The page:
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Quick 14 bolt question

Discussion in 'The Garage' started by Hardcore, Aug 14, 2003.

  1. Hardcore

    Hardcore 1/2 ton status

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    On the write up steve did on the 14 bolt swap, why do you need to put in 14 bolt sf brake backing plates???

    /forums/images/graemlins/1zhelp.gif
     
  2. angrysnowplow

    angrysnowplow 1/2 ton status

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    I believe it was so he could hook the parking brake back up. /forums/images/graemlins/thumb.gif Pretty sure 3/4 ton Suburban backing plates for your year of truck is what's needed. /forums/images/graemlins/thinking.gif Not everyone does this though.
     
  3. thatK30guy

    thatK30guy 1 ton status Premium Member

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    Ok, there are 2 different e-brake setups.

    The first one runs from '73 to '82 on the 14FF in which both sides of cables are equal length and at the backing plate end, the cables are held in place by 2 small bolts. The cables being equal length each fasten to a bracket by the forward part of the rear springs.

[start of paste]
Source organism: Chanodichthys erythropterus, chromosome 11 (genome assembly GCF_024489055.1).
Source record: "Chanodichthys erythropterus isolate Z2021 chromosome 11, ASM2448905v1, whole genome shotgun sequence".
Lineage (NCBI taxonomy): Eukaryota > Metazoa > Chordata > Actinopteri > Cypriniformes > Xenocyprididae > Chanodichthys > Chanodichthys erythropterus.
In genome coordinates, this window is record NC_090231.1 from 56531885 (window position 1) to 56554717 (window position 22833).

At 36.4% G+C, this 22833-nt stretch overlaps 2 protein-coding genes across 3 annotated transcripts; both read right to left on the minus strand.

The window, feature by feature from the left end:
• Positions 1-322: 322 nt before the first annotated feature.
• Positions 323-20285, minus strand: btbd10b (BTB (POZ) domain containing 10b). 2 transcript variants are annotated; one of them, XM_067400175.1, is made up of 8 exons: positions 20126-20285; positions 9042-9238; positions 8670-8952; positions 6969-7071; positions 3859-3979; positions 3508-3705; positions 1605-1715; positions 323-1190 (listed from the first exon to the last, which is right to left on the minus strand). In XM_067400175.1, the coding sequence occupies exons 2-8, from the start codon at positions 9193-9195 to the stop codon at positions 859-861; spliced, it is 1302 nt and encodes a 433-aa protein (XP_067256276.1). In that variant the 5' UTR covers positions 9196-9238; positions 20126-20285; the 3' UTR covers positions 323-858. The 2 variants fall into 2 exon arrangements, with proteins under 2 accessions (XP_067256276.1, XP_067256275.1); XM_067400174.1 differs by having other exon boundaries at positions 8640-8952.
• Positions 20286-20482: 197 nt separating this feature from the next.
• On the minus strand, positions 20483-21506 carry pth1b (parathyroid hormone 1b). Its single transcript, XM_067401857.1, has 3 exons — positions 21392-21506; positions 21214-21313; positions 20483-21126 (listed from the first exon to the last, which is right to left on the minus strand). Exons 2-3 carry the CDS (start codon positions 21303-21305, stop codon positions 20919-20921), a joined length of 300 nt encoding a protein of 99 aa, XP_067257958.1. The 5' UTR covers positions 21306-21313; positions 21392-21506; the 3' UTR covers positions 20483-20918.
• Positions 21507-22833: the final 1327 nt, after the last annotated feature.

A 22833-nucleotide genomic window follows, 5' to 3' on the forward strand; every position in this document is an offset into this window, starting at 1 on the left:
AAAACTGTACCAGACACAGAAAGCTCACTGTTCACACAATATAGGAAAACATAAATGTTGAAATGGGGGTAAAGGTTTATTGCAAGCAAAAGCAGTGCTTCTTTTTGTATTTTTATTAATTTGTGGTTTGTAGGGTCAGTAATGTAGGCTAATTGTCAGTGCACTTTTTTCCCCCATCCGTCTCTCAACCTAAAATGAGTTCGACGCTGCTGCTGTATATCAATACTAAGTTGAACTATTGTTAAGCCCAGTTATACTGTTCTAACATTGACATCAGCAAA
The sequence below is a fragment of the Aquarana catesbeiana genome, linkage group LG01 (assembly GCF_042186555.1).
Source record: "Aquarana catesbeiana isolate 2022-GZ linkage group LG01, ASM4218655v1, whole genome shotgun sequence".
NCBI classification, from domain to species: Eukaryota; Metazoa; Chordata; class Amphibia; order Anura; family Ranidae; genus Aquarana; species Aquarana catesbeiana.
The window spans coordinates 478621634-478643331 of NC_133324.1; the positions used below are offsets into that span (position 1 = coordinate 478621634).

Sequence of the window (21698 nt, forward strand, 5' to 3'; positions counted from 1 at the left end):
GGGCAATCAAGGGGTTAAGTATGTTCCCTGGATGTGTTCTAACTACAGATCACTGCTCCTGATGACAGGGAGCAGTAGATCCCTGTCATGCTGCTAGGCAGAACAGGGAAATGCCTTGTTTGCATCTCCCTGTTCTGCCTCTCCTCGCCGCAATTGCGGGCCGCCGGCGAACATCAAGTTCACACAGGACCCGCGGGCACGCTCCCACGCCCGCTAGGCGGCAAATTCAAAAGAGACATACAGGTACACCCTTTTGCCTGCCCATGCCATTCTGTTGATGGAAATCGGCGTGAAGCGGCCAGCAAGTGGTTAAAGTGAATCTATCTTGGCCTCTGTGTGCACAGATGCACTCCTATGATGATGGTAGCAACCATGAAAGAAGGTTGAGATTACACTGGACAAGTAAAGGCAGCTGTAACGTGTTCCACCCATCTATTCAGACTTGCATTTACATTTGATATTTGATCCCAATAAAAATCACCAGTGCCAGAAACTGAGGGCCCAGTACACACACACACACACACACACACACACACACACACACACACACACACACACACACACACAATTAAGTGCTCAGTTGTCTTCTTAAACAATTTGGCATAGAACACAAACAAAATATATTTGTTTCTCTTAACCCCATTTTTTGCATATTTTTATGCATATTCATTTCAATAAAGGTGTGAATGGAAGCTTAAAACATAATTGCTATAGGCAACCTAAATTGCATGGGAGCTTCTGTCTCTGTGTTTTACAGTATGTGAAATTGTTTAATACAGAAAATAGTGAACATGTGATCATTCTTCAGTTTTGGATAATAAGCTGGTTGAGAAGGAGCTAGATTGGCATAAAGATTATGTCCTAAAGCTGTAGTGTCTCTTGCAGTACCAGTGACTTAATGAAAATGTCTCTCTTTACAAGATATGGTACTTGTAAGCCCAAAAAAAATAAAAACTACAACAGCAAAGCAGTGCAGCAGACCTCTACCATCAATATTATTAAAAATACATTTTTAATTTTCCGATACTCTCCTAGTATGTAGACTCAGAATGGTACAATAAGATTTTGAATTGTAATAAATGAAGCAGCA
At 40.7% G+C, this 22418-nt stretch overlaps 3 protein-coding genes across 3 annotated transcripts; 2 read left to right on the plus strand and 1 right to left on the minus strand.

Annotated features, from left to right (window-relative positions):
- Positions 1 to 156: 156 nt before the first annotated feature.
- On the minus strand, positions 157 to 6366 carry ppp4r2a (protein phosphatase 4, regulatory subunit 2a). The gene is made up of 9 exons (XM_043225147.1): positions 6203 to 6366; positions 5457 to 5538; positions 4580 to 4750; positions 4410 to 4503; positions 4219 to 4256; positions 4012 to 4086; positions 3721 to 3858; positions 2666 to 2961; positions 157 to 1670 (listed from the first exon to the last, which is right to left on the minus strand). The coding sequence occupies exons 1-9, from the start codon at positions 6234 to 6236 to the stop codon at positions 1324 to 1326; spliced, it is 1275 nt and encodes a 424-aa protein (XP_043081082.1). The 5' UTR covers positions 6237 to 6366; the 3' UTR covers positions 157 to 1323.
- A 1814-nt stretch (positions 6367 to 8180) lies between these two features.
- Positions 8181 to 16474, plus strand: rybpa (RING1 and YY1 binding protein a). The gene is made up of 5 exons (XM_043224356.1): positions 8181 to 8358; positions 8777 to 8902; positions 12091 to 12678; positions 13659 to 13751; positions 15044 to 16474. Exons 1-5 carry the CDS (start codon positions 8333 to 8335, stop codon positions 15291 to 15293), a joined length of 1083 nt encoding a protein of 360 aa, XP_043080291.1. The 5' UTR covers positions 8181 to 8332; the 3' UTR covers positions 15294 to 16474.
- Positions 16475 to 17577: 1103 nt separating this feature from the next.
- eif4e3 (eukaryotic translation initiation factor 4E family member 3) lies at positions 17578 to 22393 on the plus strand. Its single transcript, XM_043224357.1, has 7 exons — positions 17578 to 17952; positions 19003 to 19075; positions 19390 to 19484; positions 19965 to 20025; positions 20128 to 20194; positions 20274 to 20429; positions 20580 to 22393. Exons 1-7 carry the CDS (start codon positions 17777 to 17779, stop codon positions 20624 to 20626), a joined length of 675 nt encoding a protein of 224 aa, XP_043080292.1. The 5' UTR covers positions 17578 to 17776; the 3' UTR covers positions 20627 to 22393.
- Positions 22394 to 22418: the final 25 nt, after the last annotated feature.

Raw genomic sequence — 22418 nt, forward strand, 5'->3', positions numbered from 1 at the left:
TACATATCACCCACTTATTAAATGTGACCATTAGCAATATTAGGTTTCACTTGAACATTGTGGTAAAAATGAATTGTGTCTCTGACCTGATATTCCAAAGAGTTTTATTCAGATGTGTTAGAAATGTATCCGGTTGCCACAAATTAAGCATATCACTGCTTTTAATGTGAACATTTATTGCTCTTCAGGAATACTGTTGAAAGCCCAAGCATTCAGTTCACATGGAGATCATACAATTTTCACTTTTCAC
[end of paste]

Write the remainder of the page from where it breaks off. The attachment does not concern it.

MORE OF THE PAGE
On the '83 to '91 plates, the passenger side cable runs over to the driver side and hooks up to a single bracket by the driver side rear spring. This type of cable is a press-in style rather than bolt on, much like most cars have.

    So, the basic explaination is that most people with the newer ('83 on up) trucks swapping in an older 14FF ('82 and older) want to retain the e-brakes and will need to find the plates from any FF or SF from '83 on up. Yes, even the SF 3/4 ton rears share the exact same size and will work evenly in place of the older axles.

    Now if you try to use 1 ton brakes, the backing plates and drums are a different game. Those are wider drums and the plates recess deeper than the 3/4 tons.
     

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